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Unicode: a few explanations

  1. Sep 22, 2011 #1
    Hello all,

    I hope I understand this correctly:
    In UTF-8 all ASCII characters are 8 bits long and other, more sophisticated, 2 to 4 bytes.

    Every character in UTF-16 is 2 bytes long. So, how does one encode a character that is, say, 4 bytes long in UTF-16?

    I'm asking because I'm a bit worried - in WINAPI (plain C), every unicode function is based on WCHAR that is 2 bytes long. Also all (my) string parsing and handling is based on "fact" that every character takes up 2 bytes. What happens if I enter a 4-byte character? All my strings go to hell?

  2. jcsd
  3. Sep 22, 2011 #2


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    No; actually, according to Wikipedia, UTF-16 is also a variable-length encoding that can use either 2 or 4 bytes per character. You may be thinking of UCS-2, which is a fixed-length encoding using 2 bytes per character; in that encoding it's impossible to represent any character with a Unicode code point greater than 65535.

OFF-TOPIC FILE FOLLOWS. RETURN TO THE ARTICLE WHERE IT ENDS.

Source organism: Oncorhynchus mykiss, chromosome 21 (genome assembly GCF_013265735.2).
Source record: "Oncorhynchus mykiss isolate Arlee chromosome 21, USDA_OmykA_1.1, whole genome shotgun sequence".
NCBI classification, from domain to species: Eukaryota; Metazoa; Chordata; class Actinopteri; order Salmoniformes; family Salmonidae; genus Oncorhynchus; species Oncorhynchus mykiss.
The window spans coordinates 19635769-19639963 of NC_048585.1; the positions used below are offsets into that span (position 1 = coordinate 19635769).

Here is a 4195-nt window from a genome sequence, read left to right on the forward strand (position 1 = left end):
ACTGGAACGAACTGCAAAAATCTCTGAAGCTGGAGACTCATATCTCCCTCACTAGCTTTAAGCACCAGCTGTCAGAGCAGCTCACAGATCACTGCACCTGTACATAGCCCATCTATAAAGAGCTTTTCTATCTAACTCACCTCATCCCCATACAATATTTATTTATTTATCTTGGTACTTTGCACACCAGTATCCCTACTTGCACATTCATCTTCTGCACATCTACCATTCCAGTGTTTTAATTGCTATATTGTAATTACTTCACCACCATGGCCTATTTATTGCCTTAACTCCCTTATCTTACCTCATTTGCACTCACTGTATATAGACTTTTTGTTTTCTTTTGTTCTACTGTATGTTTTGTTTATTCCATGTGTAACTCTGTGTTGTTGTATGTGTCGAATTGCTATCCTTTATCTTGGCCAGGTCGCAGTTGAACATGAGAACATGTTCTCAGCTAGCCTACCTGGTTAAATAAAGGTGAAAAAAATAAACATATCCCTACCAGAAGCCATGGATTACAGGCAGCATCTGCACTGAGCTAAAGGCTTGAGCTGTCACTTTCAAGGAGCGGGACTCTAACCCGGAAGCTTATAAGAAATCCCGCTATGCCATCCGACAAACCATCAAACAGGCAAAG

I'm not familiar with Windows programming, but it might be that WCHAR is really just a 16-bit unit of data that doesn't necessarily have to map one-to-one to a single character. In that case, what you actually pass to the function is the UTF-16 encoded representation of the string you want to process (or perhaps it uses a different representation). If your string includes characters that are represented by more than one 16-byte unit in UTF-16, then those characters will correspond to a sequence of more than one WCHAR in the WCHAR[] in your program.
  4. Sep 23, 2011 #3
    thanks for the reply

    by accident i found this in my offline help:

    also, if you look at the windows character map - advanced view, you cannot enter more than 4 characters into edit box "Go to unicode".

    to me it looks like windows has support for utf-16, but a bit abridged.
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